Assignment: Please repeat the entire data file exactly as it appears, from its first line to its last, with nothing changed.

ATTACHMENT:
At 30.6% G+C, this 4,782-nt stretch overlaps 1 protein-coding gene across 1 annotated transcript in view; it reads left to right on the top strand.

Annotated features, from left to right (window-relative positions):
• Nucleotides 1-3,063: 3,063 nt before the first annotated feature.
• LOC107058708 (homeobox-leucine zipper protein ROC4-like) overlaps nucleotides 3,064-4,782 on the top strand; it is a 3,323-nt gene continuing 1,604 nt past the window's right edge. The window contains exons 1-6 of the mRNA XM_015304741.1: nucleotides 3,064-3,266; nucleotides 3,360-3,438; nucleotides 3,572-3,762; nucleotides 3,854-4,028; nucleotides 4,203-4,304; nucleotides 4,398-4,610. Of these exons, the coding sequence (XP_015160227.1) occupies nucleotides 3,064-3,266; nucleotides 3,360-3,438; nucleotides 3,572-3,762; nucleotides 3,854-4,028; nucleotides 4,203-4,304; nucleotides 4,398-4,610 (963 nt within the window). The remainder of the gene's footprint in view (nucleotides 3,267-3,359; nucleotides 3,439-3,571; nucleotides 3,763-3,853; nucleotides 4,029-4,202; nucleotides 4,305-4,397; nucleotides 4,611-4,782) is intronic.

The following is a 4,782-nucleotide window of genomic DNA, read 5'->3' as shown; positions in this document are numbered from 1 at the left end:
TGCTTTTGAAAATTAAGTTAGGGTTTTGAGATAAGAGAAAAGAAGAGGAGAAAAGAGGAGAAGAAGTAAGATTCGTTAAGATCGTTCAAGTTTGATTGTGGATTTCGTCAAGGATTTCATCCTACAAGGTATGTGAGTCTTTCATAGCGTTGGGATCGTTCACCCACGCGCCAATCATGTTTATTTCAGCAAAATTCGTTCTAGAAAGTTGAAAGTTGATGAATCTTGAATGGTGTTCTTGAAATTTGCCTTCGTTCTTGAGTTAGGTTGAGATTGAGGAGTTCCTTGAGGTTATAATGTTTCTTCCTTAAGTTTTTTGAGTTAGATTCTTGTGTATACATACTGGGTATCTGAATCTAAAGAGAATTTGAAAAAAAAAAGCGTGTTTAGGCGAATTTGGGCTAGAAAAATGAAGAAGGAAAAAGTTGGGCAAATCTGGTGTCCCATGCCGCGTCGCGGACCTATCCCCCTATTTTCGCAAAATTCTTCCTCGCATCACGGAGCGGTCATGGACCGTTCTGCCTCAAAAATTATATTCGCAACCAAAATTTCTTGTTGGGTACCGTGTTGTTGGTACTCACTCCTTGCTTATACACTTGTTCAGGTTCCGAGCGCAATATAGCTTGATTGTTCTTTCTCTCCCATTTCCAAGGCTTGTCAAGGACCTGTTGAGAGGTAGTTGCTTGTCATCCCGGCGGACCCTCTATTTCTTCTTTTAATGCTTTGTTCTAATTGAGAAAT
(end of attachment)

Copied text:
At 30.6% G+C, this 4,782-nt stretch overlaps 1 protein-coding gene across 1 annotated transcript in view; it reads left to right on the top strand.

Annotated features, from left to right (window-relative positions):
• Nucleotides 1-3,063: 3,063 nt before the first annotated feature.
• LOC107058708 (homeobox-leucine zipper protein ROC4-like) overlaps nucleotides 3,064-4,782 on the top strand; it is a 3,323-nt gene continuing 1,604 nt past the window's right edge. The window contains exons 1-6 of the mRNA XM_015304741.1: nucleotides 3,064-3,266; nucleotides 3,360-3,438; nucleotides 3,572-3,762; nucleotides 3,854-4,028; nucleotides 4,203-4,304; nucleotides 4,398-4,610. Of these exons, the coding sequence (XP_015160227.1) occupies nucleotides 3,064-3,266; nucleotides 3,360-3,438; nucleotides 3,572-3,762; nucleotides 3,854-4,028; nucleotides 4,203-4,304; nucleotides 4,398-4,610 (963 nt within the window). The remainder of the gene's footprint in view (nucleotides 3,267-3,359; nucleotides 3,439-3,571; nucleotides 3,763-3,853; nucleotides 4,029-4,202; nucleotides 4,305-4,397; nucleotides 4,611-4,782) is intronic.

The following is a 4,782-nucleotide window of genomic DNA, read 5'->3' as shown; positions in this document are numbered from 1 at the left end:
TGCTTTTGAAAATTAAGTTAGGGTTTTGAGATAAGAGAAAAGAAGAGGAGAAAAGAGGAGAAGAAGTAAGATTCGTTAAGATCGTTCAAGTTTGATTGTGGATTTCGTCAAGGATTTCATCCTACAAGGTATGTGAGTCTTTCATAGCGTTGGGATCGTTCACCCACGCGCCAATCATGTTTATTTCAGCAAAATTCGTTCTAGAAAGTTGAAAGTTGATGAATCTTGAATGGTGTTCTTGAAATTTGCCTTCGTTCTTGAGTTAGGTTGAGATTGAGGAGTTCCTTGAGGTTATAATGTTTCTTCCTTAAGTTTTTTGAGTTAGATTCTTGTGTATACATACTGGGTATCTGAATCTAAAGAGAATTTGAAAAAAAAAAGCGTGTTTAGGCGAATTTGGGCTAGAAAAATGAAGAAGGAAAAAGTTGGGCAAATCTGGTGTCCCATGCCGCGTCGCGGACCTATCCCCCTATTTTCGCAAAATTCTTCCTCGCATCACGGAGCGGTCATGGACCGTTCTGCCTCAAAAATTATATTCGCAACCAAAATTTCTTGTTGGGTACCGTGTTGTTGGTACTCACTCCTTGCTTATACACTTGTTCAGGTTCCGAGCGCAATATAGCTTGATTGTTCTTTCTCTCCCATTTCCAAGGCTTGTCAAGGACCTGTTGAGAGGTAGTTGCTTGTCATCCCGGCGGACCCTCTATTTCTTCTTTTAATGCTTTGTTCTAATTGAGAAAT